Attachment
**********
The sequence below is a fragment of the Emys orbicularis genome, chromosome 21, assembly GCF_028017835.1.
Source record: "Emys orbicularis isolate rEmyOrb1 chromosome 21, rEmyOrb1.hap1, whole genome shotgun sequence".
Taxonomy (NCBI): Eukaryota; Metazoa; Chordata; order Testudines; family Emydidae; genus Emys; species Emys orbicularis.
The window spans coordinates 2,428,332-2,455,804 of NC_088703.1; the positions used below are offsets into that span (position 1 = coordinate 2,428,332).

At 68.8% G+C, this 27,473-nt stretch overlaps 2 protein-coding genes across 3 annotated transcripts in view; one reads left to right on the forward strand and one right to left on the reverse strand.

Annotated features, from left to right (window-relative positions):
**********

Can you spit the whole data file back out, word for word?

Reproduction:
The sequence below is a fragment of the Emys orbicularis genome, chromosome 21, assembly GCF_028017835.1.
Source record: "Emys orbicularis isolate rEmyOrb1 chromosome 21, rEmyOrb1.hap1, whole genome shotgun sequence".
Taxonomy (NCBI): Eukaryota; Metazoa; Chordata; order Testudines; family Emydidae; genus Emys; species Emys orbicularis.
The window spans coordinates 2,428,332-2,455,804 of NC_088703.1; the positions used below are offsets into that span (position 1 = coordinate 2,428,332).

At 68.8% G+C, this 27,473-nt stretch overlaps 2 protein-coding genes across 3 annotated transcripts in view; one reads left to right on the forward strand and one right to left on the reverse strand.

Annotated features, from left to right (window-relative positions):